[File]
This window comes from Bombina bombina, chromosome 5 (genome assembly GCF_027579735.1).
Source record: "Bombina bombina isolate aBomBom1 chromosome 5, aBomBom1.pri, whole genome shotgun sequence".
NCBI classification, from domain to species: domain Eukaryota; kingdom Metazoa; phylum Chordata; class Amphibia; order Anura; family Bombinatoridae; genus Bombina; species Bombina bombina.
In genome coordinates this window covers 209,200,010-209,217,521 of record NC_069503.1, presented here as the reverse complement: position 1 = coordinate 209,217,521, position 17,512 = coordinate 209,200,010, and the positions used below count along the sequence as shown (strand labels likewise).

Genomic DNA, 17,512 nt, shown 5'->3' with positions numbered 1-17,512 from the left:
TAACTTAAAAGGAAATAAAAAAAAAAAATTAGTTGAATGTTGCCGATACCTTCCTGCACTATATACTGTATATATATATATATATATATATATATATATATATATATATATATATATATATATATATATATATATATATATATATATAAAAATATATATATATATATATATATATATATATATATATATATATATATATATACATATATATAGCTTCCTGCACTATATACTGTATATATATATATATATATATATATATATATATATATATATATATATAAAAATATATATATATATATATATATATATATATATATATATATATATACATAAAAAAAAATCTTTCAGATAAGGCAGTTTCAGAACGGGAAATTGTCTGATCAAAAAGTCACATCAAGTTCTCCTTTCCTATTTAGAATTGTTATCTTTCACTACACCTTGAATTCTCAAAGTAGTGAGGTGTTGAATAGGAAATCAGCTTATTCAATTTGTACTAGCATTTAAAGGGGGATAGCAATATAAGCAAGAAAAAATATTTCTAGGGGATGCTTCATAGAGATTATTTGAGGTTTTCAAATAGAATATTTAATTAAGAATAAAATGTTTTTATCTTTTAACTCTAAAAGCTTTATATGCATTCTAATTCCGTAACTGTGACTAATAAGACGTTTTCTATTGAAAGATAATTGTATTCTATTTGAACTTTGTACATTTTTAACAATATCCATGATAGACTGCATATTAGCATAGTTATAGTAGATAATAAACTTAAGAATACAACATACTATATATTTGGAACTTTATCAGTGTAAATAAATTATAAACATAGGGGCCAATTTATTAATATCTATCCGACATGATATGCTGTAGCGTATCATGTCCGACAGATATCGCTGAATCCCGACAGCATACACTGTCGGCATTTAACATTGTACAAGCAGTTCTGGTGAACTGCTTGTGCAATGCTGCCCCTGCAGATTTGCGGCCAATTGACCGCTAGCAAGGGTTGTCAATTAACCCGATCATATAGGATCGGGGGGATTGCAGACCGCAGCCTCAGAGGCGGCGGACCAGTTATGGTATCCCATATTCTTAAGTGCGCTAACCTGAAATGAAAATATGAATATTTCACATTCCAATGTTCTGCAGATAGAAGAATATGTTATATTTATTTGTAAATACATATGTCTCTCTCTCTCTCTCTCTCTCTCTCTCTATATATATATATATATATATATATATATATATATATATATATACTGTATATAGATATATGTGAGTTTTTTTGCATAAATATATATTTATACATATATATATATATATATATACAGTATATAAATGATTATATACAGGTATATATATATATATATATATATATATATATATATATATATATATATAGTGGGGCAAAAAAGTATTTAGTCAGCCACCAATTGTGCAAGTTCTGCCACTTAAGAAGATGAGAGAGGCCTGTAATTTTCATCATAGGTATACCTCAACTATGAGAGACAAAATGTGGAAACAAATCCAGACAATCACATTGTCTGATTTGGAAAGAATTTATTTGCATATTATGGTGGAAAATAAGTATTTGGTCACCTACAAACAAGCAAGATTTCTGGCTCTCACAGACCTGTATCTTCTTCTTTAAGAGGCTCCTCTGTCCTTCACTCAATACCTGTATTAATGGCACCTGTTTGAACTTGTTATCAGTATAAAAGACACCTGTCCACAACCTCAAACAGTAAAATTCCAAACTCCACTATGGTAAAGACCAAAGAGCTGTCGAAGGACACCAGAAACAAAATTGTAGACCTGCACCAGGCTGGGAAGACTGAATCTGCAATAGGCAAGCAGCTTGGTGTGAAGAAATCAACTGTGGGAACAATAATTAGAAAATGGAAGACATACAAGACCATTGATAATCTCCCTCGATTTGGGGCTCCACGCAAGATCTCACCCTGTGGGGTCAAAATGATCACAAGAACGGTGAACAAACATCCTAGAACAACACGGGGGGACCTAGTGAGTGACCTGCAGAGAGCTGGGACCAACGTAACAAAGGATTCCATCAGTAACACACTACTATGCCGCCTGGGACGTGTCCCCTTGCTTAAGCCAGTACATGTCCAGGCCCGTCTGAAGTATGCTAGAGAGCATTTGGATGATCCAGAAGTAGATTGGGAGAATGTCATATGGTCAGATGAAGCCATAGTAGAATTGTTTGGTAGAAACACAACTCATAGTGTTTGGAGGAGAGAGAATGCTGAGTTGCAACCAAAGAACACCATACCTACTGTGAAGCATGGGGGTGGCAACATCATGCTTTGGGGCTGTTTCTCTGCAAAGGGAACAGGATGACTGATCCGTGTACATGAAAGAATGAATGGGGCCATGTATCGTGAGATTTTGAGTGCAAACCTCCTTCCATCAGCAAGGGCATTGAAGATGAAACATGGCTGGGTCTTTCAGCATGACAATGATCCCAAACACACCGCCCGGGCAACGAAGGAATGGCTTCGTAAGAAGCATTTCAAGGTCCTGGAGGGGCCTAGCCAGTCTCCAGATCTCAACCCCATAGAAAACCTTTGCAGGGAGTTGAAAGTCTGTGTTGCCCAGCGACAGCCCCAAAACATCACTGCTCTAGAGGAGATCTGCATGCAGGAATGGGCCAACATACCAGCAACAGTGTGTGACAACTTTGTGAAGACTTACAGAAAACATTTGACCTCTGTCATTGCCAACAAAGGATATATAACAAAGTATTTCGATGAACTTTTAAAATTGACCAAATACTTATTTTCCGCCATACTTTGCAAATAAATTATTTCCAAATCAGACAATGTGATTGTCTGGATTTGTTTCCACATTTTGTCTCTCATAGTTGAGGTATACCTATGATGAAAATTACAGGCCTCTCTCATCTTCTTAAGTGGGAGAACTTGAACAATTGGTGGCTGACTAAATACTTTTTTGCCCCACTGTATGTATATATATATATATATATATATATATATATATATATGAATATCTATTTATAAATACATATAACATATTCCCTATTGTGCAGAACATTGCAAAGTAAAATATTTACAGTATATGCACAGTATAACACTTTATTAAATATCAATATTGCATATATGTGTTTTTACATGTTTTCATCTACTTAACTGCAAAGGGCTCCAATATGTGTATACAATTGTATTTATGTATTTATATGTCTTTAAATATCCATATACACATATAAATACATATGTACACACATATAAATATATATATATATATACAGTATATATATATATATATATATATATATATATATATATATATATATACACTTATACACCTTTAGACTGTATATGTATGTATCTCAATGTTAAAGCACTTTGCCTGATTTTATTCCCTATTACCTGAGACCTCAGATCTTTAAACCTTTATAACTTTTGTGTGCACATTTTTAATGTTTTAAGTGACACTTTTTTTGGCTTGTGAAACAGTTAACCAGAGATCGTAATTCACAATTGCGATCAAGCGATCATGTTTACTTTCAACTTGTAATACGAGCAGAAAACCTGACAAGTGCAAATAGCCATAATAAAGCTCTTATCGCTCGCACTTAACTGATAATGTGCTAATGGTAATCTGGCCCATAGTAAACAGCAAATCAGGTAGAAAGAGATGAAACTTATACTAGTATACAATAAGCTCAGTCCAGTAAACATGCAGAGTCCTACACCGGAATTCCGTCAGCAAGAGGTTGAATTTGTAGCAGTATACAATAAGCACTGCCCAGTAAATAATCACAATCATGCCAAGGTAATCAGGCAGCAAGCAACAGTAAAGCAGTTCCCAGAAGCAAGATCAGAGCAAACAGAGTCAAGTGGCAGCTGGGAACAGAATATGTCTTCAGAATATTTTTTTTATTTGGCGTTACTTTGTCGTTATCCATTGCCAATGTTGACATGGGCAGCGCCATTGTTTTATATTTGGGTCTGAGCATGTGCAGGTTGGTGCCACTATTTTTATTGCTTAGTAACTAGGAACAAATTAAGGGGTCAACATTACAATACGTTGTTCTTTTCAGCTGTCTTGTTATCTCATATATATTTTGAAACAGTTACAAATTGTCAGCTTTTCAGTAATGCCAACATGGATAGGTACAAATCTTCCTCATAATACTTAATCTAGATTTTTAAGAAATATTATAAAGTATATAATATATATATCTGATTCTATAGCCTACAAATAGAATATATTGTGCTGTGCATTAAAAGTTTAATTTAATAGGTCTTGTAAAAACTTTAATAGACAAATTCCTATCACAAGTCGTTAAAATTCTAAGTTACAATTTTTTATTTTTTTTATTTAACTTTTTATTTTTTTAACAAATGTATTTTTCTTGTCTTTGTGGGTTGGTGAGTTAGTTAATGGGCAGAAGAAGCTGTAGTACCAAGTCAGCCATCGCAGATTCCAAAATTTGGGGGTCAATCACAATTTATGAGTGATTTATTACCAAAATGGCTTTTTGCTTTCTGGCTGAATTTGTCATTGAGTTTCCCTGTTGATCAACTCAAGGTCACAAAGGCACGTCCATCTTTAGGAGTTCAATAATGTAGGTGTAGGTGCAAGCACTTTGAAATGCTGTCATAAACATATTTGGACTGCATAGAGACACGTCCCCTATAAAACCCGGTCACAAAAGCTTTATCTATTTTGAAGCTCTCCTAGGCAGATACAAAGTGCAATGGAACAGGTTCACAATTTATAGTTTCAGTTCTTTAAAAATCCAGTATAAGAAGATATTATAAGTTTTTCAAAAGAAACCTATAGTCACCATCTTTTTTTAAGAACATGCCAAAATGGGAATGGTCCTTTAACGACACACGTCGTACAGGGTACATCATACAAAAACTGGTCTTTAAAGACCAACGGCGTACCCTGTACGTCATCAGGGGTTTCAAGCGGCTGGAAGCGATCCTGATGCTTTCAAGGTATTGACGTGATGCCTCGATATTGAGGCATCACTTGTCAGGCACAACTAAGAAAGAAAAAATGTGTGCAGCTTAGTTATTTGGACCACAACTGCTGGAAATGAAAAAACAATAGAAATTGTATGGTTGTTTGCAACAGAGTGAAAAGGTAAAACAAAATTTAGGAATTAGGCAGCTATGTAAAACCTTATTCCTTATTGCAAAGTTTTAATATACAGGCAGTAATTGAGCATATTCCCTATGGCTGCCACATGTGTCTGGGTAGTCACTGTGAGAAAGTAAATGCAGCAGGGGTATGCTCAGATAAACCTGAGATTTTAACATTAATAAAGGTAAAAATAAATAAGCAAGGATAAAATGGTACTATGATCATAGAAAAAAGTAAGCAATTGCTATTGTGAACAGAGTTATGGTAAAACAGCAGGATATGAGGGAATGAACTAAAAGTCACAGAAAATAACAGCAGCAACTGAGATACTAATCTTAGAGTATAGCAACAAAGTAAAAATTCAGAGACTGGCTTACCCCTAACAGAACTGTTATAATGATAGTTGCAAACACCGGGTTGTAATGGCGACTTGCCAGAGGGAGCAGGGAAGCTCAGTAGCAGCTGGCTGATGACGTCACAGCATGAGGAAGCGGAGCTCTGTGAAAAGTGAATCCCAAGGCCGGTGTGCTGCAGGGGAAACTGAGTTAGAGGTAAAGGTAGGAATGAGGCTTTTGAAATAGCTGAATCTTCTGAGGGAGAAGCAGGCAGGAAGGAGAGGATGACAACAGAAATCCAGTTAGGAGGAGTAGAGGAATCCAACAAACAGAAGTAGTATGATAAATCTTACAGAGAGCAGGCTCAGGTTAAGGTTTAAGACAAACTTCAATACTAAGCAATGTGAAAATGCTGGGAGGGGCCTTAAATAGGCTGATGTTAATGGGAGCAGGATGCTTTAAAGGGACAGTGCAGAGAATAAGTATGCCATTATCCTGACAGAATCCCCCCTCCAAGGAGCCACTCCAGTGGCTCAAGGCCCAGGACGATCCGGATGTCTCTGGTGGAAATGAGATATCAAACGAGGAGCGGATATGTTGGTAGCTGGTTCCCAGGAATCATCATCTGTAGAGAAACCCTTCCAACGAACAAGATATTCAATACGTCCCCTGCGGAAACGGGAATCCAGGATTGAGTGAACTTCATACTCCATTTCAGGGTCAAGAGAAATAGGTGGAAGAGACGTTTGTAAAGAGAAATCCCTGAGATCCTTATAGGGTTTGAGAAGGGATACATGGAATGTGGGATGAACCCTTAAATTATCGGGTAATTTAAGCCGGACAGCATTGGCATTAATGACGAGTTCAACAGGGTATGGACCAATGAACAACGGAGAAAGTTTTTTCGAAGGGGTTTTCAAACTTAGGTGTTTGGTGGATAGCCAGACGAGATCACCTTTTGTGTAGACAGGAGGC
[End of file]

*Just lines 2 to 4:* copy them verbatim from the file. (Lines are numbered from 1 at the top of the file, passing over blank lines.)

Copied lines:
Source record: "Bombina bombina isolate aBomBom1 chromosome 5, aBomBom1.pri, whole genome shotgun sequence".
NCBI classification, from domain to species: domain Eukaryota; kingdom Metazoa; phylum Chordata; class Amphibia; order Anura; family Bombinatoridae; genus Bombina; species Bombina bombina.
In genome coordinates this window covers 209,200,010-209,217,521 of record NC_069503.1, presented here as the reverse complement: position 1 = coordinate 209,217,521, position 17,512 = coordinate 209,200,010, and the positions used below count along the sequence as shown (strand labels likewise).